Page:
Scientists define accuracy as the nearness to that elusive Eldorado of the mind, the truth. If one attempts to determine the rest mass of an electron, as a start it might do to start with Millikan’s famous, clever, crude and laboriously brilliant oil drop experiment. But that is just a start, and science pursues accuracy relentlessly. So you will need to and continue to measure this fundamental unit of our universe in different, independent experimental ways, using different experimental results that should – if the theories connecting them are correct – converge on one value good enough to plug in to experiments that are, in turn, used to measure other fundamental properties of units containing electrons, such as atoms, molecules, and ions.
Of course the results of careful experiments are expected to be reproducible, but reproducibility is communicated by an entirely different word, precision, which for the purposes of making this discussion long enough for a published book, is discussed again under – why not? – precision. It is done precisely because of Marine Corps dogma that if you repeat enough times to a recruit, however stupid, something that you want him to believe, he (or these days, she) will eventually accept and apply it.
In science, the purpose of reference books is to accumulate in tabular form from the professional literature such values as are, at that fleeting moment, the received wisdom. Sometimes, more often than one might hope, errors occur.
And why not? The books are compiled by humans based on other humans whose motives and methods are occasionally not as pure as their putative ideals.
Once during a famous multiparametric experiment into a matter so arcane and yet nonetheless vital that Richard Feynman felt driven to pursue it with his legendary indefatigable graduate students.
Feynman’s experiment was, in the parlance of physicists (who speak to each other and argue with God), infallibly structured. The expected answer could, as often in physics, be predicted in advance. Yet the measurement he got, time after time, continued to give an uncalculated answer.
Bringing us back, along the conversational Mobius strip, to accuracy, and the fact that when a value is given, it is never perfectly rendered. To the extent that either experimental device or fundamental prohibitions dictate, accuracy is always plus or minus something.
On a grocer’s scale you can measure the weight of an apple to plus or minus, say, one eighth or .125 of a pound. And so the weight that is given, even if digitally presented, can be greater than the value indicated by this much, or less by this much. Since its weight is uncertain by the span between the low and the high, the value shown is uncertain by twice this 0.125 pound, or 0.25 pound. This isn’t unfairness in commerce. It’s just the limit in the Hooke’s Law constant, k, in the spring under the pan.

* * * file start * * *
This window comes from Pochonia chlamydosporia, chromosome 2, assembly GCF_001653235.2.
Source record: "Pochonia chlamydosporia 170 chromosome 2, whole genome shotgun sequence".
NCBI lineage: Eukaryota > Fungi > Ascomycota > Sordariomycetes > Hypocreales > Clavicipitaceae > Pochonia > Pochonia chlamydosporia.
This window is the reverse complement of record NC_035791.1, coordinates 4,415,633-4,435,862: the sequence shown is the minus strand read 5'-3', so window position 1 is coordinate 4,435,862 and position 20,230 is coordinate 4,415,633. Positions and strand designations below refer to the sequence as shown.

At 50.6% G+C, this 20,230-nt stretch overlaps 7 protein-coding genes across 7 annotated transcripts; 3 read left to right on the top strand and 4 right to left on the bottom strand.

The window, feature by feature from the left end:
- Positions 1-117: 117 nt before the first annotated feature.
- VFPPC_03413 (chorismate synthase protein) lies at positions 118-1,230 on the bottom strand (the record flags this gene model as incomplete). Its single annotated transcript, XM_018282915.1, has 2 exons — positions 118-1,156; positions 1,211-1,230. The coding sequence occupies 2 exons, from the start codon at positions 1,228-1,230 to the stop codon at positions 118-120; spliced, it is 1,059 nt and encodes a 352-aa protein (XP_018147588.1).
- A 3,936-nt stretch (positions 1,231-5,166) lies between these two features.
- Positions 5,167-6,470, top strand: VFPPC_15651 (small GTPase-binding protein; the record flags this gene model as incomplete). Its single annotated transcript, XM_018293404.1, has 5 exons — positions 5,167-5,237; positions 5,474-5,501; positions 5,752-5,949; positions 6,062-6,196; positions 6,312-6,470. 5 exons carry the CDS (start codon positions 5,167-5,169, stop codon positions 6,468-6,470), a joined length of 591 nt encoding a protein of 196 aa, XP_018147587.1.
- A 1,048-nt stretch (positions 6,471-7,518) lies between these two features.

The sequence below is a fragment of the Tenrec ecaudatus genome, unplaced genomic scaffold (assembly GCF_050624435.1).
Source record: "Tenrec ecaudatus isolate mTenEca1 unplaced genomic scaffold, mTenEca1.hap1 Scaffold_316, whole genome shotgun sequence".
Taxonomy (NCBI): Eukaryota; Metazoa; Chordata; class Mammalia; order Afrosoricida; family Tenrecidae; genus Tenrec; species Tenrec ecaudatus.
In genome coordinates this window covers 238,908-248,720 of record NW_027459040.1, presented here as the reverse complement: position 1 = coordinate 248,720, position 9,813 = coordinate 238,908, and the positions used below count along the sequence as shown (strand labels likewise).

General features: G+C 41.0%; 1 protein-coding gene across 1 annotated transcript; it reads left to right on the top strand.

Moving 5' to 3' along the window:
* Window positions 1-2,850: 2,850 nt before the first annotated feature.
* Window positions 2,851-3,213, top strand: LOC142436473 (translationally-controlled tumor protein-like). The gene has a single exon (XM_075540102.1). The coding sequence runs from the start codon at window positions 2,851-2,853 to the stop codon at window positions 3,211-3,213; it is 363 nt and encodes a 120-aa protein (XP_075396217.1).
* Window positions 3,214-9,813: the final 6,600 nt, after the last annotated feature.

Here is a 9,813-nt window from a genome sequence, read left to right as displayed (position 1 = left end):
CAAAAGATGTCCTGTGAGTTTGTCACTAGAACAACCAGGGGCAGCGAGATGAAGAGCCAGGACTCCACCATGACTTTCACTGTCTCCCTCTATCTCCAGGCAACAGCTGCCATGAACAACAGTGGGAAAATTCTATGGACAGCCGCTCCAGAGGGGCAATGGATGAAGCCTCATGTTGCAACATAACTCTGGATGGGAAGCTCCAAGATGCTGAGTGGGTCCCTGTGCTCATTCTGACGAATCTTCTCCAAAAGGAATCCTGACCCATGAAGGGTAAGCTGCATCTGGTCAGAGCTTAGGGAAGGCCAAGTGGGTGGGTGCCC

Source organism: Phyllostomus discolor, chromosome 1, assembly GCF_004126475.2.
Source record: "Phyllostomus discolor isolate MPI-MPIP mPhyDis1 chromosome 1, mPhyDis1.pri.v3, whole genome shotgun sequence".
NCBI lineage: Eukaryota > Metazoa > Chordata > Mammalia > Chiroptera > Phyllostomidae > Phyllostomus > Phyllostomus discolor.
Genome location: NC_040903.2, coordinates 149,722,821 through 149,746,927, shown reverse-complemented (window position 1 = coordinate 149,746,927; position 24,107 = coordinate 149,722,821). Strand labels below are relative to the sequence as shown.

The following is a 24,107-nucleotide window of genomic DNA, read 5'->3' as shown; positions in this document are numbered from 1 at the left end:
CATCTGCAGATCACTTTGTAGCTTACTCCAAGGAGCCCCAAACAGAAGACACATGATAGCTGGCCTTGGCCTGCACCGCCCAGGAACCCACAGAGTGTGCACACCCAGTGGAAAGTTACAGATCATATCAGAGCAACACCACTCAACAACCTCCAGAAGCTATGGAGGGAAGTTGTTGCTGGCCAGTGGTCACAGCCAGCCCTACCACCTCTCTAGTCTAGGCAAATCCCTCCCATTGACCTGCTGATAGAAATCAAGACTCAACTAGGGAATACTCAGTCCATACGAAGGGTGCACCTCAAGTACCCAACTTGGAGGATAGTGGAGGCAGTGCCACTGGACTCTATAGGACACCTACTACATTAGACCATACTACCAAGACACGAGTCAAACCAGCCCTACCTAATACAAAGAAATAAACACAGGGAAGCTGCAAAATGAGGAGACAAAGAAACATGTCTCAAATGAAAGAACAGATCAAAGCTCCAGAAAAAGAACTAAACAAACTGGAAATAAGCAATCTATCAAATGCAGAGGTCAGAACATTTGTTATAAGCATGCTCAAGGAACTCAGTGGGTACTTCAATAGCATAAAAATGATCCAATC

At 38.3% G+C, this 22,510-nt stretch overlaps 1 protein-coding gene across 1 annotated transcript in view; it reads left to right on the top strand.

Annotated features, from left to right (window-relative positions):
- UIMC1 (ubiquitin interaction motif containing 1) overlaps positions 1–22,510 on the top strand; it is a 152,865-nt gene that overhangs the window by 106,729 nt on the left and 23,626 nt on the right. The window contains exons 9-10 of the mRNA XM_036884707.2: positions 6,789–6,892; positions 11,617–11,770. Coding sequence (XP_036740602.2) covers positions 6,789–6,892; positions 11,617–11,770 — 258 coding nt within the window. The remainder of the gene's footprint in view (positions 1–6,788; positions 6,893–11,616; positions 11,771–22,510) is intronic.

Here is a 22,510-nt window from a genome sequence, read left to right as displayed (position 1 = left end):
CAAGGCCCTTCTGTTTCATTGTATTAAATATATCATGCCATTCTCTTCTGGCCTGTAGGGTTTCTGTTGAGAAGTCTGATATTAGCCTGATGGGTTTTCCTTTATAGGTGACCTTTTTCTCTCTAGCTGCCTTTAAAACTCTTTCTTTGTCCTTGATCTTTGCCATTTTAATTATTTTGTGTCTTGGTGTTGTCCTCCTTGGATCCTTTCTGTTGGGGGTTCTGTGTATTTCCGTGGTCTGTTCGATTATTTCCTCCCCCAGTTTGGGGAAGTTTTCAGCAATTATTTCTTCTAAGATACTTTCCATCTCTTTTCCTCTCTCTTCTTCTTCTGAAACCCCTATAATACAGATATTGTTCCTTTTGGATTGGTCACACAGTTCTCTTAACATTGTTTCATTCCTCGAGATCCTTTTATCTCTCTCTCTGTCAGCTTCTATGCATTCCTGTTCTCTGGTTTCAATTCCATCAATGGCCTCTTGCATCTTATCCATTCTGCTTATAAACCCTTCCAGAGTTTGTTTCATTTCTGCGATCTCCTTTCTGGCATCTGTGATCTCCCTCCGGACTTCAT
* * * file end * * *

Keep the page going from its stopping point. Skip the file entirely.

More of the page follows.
Every scientist has to live with this, and to report it. But Feynman’s famous funny experiment was not just off by the cumulative errors of all the devices used in the experiment. It was off, and always off, by an amount that corresponded to the difference of a conventionally accepted physical constant that was used as given in the literature, as an assumption. And so this forced the brilliant Dr. Feynman, who was surely not joking, to ask, “As regards the value of this constant, how well do we know this ‘fact?’”
The answer to that question was not just a successful outcome for Feynman’s clever experiment, but a revision of the value of the formerly accepted constant to its correct, and, yes, accurate value. You will not find the person establishing the former value to introduce himself at parties as, “The guy who provided the wrong number that cost Dick Feynman a hundred hours of anguish.”
Nobody likes to be the guy who used to be right. Worse, of course, was the fact that Feynman, while Einsteinian in asking questions that were very simple and profound, was also handsome, charming, funny and entertaining. Mere people, the ones who write and rewrite history, will forgive a scientist like John Cavendish being a fulminating misogynist because he was, surpassing that fault, a brilliant physicist. Ad they might have forgiven Richard Feynman at least half of his ineffably delightful traits but for one: women loved him.
In matters of love, it cannot be said that a woman loves a man plus or minus anything, because so far no one has established a basic unit for love, or devised a scale upon which it can be measured. Mostly it’s more absolute that way, either everything or nothing. True love is chronically infatuating.
But in other human competitions, especially sports, there is usually a metric that establishes with some accuracy who wins and who doesn’t.
In the 2008 Olympic Games in Beijing, Michael Phelps is said to have won his record setting eighth gold medal in the finals of the one hundred meter butterfly by 0.01 second. His victory was measured on a timing system that was claimed to be accurate to plus or minute 0.005 seconds. No one ever verified this. In China, those who question authority end up submerging from view, with their organs popping up in paying recipients from Stockholm to Tierra del Fuego.
But assuming the Chinese timers were accurate to the precision mentioned, this means that Michael Phelps’ time could have been 0.005 seconds slower, and his rival, silver medalist Lásló Cseh of Hungary could have been 0.005 seconds faster, meaning a dead heat.
This happens, even officially. In the immediately preceding Games in Athens in 2004 the gold medal in 50 meter freestyle was shared by Gary Hall, Jr. and Anthony Edwards. A silver medal was unawarded, the next place being third, for bronze. Like it or not, them’s the rules. Read More